• It’s so easy to be self-centered during NaNo, because it’s just you and your novel and your feelings. Every once in a while, make your way out of your room. Play a game with someone. Eat a meal with your family. If they poke you to make sure you’re still breathing, let them live.

• Read something. Watch stuff. Just because you’re writing a certain genre doesn’t mean you don’t need your mind expanded – in fact, just the opposite. Keep new ideas coming.

• Shower. Brush your teeth. Personal hygiene is important.

• Don’t nitpick your manuscript. If you wake up at four in the morning (assuming you went to bed) thinking, “Oh my word, I need to remove X and totally rewrite the plot!!” – don’t. Wait. This is the first draft. You’re putting sand in the sandbox so you can later make a castle.

Are you looking forward to the looming month? Because I am.


  1. You forget that some of us have soul-sucking black holes in our lives called “jobs” to deal with that take up 30hrs a week (give or take) while all this is going on. It’d be great to sit at the computer unbothered for 30 days straight and splatter whatever comes out of my brain into a word document… but I kinda need a paycheck… soooo there’s that… yeah… I foresee much pain in my future…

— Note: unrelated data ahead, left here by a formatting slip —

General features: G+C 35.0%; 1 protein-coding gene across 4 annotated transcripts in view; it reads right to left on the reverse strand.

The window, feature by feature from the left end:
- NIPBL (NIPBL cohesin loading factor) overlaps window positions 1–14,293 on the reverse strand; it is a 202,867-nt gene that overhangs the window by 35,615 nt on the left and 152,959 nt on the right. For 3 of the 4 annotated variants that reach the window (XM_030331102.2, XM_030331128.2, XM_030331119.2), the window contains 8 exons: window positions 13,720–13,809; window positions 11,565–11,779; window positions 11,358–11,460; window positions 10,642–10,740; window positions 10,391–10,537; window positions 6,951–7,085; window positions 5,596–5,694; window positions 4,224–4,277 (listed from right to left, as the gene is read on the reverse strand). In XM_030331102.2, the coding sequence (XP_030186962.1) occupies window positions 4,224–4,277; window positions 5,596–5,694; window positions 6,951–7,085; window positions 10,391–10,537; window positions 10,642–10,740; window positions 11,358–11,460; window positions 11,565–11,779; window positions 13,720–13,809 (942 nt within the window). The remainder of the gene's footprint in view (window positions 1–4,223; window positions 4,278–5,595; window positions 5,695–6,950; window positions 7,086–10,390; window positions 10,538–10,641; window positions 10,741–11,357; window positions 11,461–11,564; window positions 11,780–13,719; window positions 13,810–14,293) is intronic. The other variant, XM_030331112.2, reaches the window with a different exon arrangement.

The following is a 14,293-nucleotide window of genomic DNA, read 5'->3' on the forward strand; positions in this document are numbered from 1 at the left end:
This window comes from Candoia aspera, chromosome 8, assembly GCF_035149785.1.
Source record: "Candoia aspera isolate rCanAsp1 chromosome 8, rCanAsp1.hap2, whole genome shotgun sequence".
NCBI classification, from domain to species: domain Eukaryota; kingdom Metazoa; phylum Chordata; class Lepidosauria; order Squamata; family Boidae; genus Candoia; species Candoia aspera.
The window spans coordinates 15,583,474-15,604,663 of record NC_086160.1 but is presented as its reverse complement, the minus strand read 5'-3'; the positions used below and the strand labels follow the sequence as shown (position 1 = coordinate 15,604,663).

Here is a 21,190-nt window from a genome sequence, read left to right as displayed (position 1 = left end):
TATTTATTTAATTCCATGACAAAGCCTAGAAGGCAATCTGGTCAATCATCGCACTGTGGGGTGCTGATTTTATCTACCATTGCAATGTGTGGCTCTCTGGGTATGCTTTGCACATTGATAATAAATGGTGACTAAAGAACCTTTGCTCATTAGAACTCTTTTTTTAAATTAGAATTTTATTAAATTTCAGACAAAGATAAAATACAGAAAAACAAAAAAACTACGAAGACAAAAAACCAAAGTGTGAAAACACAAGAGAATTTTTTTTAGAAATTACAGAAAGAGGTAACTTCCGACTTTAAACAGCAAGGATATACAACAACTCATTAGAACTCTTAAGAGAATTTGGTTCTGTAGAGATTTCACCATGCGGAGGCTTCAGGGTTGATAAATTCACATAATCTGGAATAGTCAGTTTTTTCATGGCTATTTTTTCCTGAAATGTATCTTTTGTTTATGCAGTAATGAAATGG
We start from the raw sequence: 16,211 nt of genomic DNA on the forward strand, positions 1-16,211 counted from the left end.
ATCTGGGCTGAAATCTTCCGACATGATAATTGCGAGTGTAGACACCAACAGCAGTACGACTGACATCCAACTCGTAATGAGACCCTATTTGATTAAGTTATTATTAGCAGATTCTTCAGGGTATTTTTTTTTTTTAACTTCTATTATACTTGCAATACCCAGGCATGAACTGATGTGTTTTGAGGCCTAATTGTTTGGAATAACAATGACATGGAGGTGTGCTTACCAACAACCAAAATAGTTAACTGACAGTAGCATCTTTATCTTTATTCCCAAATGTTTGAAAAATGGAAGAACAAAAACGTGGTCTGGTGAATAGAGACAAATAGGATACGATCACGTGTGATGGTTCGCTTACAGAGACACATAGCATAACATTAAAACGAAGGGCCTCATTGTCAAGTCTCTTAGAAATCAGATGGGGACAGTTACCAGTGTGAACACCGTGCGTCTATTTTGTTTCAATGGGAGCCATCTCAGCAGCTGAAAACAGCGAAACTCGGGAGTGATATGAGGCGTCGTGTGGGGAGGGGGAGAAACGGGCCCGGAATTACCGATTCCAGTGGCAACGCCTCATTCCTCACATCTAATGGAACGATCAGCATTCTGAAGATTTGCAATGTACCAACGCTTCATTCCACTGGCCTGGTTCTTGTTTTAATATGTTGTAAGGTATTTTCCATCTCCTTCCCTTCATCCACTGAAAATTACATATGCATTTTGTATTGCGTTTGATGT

2. thank you so much Mirri!!! i don’t have a ‘job’ per se, just some volunteering, and i’m gonna continue that during Nano, even though this is my very first year, i’ve just signed up, and i barely have any plot, just a vague idea or two. i see much research in my future. and writing. lots and lots of writing.


  3. And I would add… (because I’m an ML and everything) GO TO A WRITE-IN. Because write-ins are cool and they are sad when nobody comes, and they are awesome to go to because you are with other writers (see note about recluses and going outside…) and are just all around fabulous. Nearly as fabulous as Thranduil, but not quite (because nothing is, of course).

    BUT NANO. I will have to deal with it while doing volunteer NaNo ML organizing work AND being gone half the month. I foresee doom in my near future.

    ALSO SKILLET. <3 (I probably won NaNo last year partly because of them–they're perfect for word wars and writing alone in your closet.)


  4. I’m seriously considering doing it…BUT IT’D BE MY FIRST TIME. And none of my book ideas have proper plots yet *flaps awkwardly* I NEED TO MAKE A DECISION.


  5. This worries me considering I’ve just now started planning my novel and characters haha. I’ll keep an eye on your blog for updates and tips :)


  6. Oh, yes, I’m definitely looking forward to November. My second year this time – but a good list. All good things to remember, newbie or not :)


  7. Sand in the sandbox! That’s a great way to look at it!! :D and hahaha “let them live!” XD This will be my second year attempting Nano. Hopefully, if I still can’t finish, at least maybe I’ll get farther than I did last year! PERSONAL GOALS WOOT. XD